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Mesabi is the 26th recording from singer-songwriter Tom Russell. As on several of his previous albums, Russell here explores the lesser-known lives of people who had once been in the public eye. Musical styles and musicians vary on each track, taking their cues from the songs’ themes and the cultures of their protagonists.
The narrator of the title cut dreams of being the “troubadour kid,” inspired by the music of the Polish dance hall, Howlin’ Wolf, Buddy Holly, and others. “When Legends Die” is a wistful warning about the perils of becoming a legend. These two songs set the stage, exploring the dichotomy of the persona that lives on “forever” and the individual whose life continues to evolve after the period of fame comes to an end.
Child actor Bobby Driscoll, who played Jim Hawkins in the Disney film “Treasure Island” and voiced “Peter Pan,” died in obscurity at age 31 (“Farewell Never Never Land”). “The Lonesome Death of Ukulele Ike,” a soft-shoe number, tells a similar tale of the star who peaked as the voice of Jiminy Cricket. “Sterling Hayden” has elements of sea songs and strains of Hollywood cowboy movie soundtracks, reflecting the actor’s life on screen and off. “Furious Love (For Liz)” is a waltz set in El Paso, where Elizabeth Taylor lived with her first husband. “A Land Called ‘Way Out There’ ” tells of James Dean’s death. And “Roll the Credits, Johnny,” another wistful tale of our fantasies about characters from the silver screen, marks the end of the actors’ stories.
The theme shifts from Hollywood with the gospel song “Heart Within a Heart.” The remainder of the CD is rooted in the rich music found on either side of the US–Mexico border. “And God Created Border Towns” (co-written with Augie Meyers) and “Goodnight Juarez” (with mariachi band) describe the complexity and lament the violence of a border town. “Jai Alai” is a catchy homage to love and a dying sport, returning, again, to the theme of what happens after fame vanishes. “Love Abides” honors the immigrants and wraps up this album by reprising the final track on Russell’s seminal song cycle, The Man From God Knows Where (Hightone, 1999), which traces his own ancestors’ immigration. Bonus tracks, Bob Dylan’s “A Hard Rain’s A-Gonna Fall” (with Lucinda Williams and Calexico) and “The Road to Nowhere” provide a satisfying encore that reinforces the overarching theme if you listen carefully.
—Susan WagemanPRIDE OF NEW YORK, Pride of New York.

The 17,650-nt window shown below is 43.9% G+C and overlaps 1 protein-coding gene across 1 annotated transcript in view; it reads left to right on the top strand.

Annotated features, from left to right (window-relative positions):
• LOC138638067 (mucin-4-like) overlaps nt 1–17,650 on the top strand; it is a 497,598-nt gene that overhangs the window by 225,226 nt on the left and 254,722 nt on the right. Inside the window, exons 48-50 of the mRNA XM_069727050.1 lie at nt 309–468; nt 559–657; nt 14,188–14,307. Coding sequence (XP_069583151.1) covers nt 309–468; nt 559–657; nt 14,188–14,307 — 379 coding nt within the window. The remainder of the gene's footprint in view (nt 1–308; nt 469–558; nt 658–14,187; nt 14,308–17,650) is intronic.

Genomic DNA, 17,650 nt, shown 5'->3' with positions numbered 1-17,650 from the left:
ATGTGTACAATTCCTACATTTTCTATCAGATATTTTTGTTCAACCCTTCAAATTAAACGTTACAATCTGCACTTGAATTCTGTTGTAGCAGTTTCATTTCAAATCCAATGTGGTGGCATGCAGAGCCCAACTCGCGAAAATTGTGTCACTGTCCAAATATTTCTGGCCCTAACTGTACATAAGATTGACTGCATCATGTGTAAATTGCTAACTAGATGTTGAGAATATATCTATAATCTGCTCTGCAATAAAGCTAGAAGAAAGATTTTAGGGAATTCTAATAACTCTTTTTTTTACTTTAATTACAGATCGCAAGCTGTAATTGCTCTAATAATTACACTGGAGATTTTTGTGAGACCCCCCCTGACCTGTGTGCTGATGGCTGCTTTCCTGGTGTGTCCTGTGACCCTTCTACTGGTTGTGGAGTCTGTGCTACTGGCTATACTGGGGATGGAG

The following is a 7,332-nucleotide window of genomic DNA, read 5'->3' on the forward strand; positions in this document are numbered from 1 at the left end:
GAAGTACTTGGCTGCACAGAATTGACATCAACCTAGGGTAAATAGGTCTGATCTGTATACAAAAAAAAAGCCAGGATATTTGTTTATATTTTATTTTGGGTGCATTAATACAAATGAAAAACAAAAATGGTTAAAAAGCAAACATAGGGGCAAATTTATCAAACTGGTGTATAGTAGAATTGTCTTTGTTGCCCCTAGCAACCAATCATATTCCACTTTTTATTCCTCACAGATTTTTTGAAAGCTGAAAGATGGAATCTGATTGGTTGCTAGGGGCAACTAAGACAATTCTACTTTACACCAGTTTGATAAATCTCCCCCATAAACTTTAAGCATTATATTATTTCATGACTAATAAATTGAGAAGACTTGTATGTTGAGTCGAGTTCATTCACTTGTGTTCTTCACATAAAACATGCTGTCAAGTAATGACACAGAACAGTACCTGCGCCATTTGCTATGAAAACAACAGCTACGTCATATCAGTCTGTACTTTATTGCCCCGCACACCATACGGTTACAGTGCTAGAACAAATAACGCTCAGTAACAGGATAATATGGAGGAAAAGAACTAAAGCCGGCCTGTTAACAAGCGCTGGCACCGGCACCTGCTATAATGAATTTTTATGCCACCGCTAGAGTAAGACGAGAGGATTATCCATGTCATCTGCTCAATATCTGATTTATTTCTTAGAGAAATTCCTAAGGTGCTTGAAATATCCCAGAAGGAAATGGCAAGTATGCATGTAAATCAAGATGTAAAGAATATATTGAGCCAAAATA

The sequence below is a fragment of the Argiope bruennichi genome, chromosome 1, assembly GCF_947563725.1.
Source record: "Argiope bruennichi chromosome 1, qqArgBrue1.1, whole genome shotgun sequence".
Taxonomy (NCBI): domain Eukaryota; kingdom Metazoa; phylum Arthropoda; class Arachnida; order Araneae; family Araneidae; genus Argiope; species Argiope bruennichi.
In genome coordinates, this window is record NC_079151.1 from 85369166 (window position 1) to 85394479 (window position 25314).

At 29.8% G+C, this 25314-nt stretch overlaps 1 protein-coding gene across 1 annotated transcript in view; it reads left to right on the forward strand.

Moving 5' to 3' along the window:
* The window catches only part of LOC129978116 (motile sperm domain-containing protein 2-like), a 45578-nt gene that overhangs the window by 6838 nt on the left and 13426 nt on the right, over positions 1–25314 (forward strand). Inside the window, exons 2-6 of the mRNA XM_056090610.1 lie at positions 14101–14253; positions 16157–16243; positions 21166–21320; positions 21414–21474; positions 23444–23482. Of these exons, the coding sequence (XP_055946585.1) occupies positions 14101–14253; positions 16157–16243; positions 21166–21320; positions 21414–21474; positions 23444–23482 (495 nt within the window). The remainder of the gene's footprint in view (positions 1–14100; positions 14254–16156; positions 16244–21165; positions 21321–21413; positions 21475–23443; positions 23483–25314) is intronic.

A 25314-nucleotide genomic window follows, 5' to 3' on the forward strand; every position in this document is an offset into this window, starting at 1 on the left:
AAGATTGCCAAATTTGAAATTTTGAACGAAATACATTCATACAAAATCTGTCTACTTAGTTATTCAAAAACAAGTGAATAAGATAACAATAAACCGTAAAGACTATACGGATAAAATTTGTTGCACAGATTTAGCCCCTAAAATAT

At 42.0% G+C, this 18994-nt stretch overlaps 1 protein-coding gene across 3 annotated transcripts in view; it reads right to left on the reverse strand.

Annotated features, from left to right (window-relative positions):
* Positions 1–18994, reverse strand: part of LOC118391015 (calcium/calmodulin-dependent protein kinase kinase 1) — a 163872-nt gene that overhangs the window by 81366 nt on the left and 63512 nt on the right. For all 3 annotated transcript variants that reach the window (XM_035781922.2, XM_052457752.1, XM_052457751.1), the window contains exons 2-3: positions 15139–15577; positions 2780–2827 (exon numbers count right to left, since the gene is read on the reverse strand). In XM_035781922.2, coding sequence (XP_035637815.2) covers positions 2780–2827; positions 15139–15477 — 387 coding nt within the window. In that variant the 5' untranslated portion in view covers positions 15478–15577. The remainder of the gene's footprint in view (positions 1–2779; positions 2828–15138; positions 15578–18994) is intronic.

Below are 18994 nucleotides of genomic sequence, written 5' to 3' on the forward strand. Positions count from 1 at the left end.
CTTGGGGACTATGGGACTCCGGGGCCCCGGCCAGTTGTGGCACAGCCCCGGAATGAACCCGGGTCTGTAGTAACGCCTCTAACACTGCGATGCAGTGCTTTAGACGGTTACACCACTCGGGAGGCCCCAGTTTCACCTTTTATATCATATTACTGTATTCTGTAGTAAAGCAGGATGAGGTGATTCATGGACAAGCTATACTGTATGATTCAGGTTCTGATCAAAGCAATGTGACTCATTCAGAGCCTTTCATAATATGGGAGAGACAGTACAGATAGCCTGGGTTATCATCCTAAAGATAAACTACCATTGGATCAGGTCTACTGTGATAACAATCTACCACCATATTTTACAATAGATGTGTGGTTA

They call themselves The Pride of New York, and New York has a lot to be proud of. This is a “supergroup” featuring four players, all New York natives, who’ve appeared on many of the best and most popular recordings of American Irish music of the last quarter of a century. Joanie Madden plays the tin whistle and flute, Brian Conway the fiddle, Billy McComiskey the button accordion, and Brendan Dolan, piano. This is straight-ahead, traditional playing with only hints of the harmonic and rhythmic innovations of progressive Irish music. The musicians play in unison, typical of Irish music, but while some Irish bands strive to fuse the different instruments into one unified voice, here each player’s individual personality and each instrument’s particular color is allowed to shine through. We have the strength and clarity of Madden’s woodwinds; McComiskey’s accordion playing, solid and smooth, Conway’s voice-like fiddling with that hint of rusticity on the edges, and Dolan’s rock-steady, sparkling piano playing—all of them together, all of them distinct.
The playing is neither rushed nor laid-back. A relaxed momentum carries the music along. Yes, these tunes have places to go, but not so desperately that they can’t enjoy the view along the way. There is more ambling and skipping than charging ahead to be heard here.
Just as there are regional styles of Irish music to be found in Ireland, in Sligo and Donegal, etc., the group asserts that there’s a distinct New York style and that they are its latest heirs. Given that musicians from every part of Ireland have been playing together in New York since the latter part of the 19th century, it seems natural that the disparate regional styles would have melded.
If I have a quibble, it’s with the use of reverb on one or two tracks, particularly on Madden’s tin-whistle slow-air solo, “Slan Le Maigh.” Even before the marriage of tin whistle and reverb became a cliché, these slow airs were already imbued with enough romance, mystery, and melancholy to require no studio enhancement.
Yet that same track offers the album’s outstanding moment of surprise and revelation. Ordinarily I would advise against playing a slow air on a keyboard or fretted instrument. The liquid nature of the melody, the long held notes, the subtle bends, the seamless movement from note to note all call for the kind of sustain attainable only (or at least ideally) on wind or bowed instruments. Piano mechanics dictate that each note is a discrete entity, which is antithetical to the free and free-floating nature of the slow air. Chord accompaniment of slow airs on piano or guitar tends to break the melodies into little blocks, counter to the form. But Conway manages to avoid all of these pitfalls. He gives the tune lots of breathing room and even enhances its daintiness. Then he goes one better and takes a solo! What should have been a big mistake turns out to be both a burst of sunshine and a cool drink of water. Conway brings a degree of delicacy to the tune that even Madden’s whistle playing couldn’t. It put a warm glow in my stomach and a delighted smile on my face. As my daddy used to tell me, “Never say it can’t be done, because then you’ll hear Brian Conway do it.”
Don’t let me get out the door without a word about Joanie Madden’s smile. Can the woman possibly be enjoying life that much? Bless her if she is. And bless all of us.